While staying at the Gillis brothers’ cabin, one day Clemens went to a saloon in Angels Camp where he heard a story about a jumping frog. Taking notes, he wrote the story down in his own style and published it as “The Celebrated Jumping Frog of Calaveras County” under the name Mark Twain, thus beginning in earnest his career as a writer. The cabin that stands on the site today is a replica, built in 1922, but the fireplace and chimney are original.
Later, back in town, we’d head to the edge of town to Rob’s Place for dinner and a fine experience it would be. Again, focusing on local wines, we both chose those from Vina Moda, with their chardonnay to accompany our first food selection, the Tempura Avocado, served with a basil horseradish aioli and a chipotle sauce. Was it good? You bet, just as good as that great version we had in New Orleans at Cane and Table in 2016 with Lyndsay (https://3jmann.com/2016/05/02/south-east-spring-swing-new-orleans-4/).
Early on we decided to stick with appetizers that night and so immediately went for the Bacon Apple Turnover, those two primary ingredients married to gruyere cheese and sautéed onion, as savory and good as it sounds. Moving on, another glass of wine led us to our final choice, the Bruschetta, a different preparation than normal as it was served on small slices of un-toasted baguette, highlighted by the fresh tomatoes, parmesan, and basil on top.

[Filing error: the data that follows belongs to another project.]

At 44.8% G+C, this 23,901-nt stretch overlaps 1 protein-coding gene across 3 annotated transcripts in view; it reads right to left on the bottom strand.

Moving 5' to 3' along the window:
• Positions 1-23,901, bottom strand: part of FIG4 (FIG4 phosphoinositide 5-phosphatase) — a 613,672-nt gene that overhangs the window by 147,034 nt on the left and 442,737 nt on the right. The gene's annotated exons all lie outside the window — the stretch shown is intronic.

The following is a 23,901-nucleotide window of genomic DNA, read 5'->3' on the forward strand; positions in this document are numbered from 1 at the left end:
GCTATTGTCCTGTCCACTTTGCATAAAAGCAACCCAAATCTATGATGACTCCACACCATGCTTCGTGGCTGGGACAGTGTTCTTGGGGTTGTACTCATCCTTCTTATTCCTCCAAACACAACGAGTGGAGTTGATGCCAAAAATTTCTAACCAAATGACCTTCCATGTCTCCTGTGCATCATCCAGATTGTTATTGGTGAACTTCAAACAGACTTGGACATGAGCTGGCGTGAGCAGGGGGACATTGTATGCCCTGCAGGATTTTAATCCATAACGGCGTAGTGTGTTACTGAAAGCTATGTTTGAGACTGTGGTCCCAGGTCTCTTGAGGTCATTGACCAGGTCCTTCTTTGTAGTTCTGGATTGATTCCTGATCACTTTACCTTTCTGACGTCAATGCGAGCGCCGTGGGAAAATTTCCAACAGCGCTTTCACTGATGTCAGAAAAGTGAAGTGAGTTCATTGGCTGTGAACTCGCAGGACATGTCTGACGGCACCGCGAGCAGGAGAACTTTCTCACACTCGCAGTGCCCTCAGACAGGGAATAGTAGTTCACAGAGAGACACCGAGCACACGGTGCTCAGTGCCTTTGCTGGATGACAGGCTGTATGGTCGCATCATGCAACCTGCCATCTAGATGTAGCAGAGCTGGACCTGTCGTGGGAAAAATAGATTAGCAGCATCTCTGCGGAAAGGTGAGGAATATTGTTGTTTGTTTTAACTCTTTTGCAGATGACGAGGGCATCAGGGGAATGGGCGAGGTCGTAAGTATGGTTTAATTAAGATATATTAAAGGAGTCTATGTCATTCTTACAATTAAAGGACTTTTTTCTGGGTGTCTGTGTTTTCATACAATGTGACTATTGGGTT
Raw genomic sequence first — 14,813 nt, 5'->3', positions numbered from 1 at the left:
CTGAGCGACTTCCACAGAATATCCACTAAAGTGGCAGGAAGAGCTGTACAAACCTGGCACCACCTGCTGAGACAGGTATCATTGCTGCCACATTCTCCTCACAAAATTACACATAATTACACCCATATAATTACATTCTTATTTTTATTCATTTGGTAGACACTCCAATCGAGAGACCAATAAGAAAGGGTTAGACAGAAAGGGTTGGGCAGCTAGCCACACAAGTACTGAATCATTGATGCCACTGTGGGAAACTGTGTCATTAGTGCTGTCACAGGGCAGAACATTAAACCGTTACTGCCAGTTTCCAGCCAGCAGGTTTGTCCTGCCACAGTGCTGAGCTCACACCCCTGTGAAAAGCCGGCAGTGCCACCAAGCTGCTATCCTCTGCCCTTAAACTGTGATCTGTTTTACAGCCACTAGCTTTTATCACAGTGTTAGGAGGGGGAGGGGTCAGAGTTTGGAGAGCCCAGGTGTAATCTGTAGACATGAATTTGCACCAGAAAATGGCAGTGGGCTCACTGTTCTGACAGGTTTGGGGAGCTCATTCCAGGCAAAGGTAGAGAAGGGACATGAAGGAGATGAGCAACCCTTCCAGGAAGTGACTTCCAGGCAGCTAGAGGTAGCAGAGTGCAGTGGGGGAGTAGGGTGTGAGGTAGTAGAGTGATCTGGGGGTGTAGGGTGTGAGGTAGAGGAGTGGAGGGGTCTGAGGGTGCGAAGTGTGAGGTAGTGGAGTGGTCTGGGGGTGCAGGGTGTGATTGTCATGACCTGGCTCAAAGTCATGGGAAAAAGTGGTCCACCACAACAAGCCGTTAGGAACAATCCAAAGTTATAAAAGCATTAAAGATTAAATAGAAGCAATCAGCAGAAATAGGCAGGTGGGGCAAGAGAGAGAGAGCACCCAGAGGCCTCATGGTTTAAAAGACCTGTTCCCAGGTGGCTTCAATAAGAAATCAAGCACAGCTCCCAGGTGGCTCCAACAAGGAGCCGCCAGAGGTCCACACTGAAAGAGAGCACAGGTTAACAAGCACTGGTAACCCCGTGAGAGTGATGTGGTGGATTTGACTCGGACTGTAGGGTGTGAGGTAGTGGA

We settled our tab at $85 including the tip, again fairly reasonably priced given the amount of food and alcohol consumed and returned to the hotel for one more night’s good sleep. With a fairly easy six-hour drive ahead of us the next day we didn’t dawdle much in the morning, stopping first at Gold Country Roasters for a big latte and a snack for the road.
Not quite two hours into the journey, we got off Highway 99 in Merced to stop for breakfast at the Denny’s there. Not always our first choice for dining, readers of the blog know we like to stop there at least once during a long trip for a decent breakfast. In particular I like the vegetarian omelet they serve, which I can often get on the 55+ menu (smaller portions) and Joanna can usually fine some imaginative pancake concoction.
We were seated outdoors in a portion of the parking lot, not entirely comfortable as it was very warm out and we were partially in the sun. Another disappointment was that they didn’t offer any version of a vegetable omelet, so I ordered something with bacon and avocado and had my quotient of pork protein for the week.
Joanna would be delighted with her Cinnamon Roll Pancake Breakfast which also included eggs and hash browns. She did a stand-up job eating quite a bit of it, but when looking at the amount of food included one wonders how do people eat all of this at one time?
We settled up at $34.64 including tip and hopping back on the freeway cruised back into town safely. Our first venture out during Covid-19 had been successful, spending time in places familiar and unfamiliar to us, in a pretty safe fashion. All of our dining had been outdoors, we saw nearly universal wearing of masks, and the lodging we frequented went to great lengths to reassure us that they were striving to maintain a safe and sanitary room environment. Heartened, we could now begin to plan a few more trips like this one, car based and visiting locales where Covid counts are low. Bring on the future.
Jumping Frog: https://twain.lib.virginia.edu/projects/price/frog.htm
Rob’s Place: https://www.robsplacerestaurant.com/
Vina Moda: https://vinamoda.com/
Gold Country Roasters: https://goldcountryroasters.com/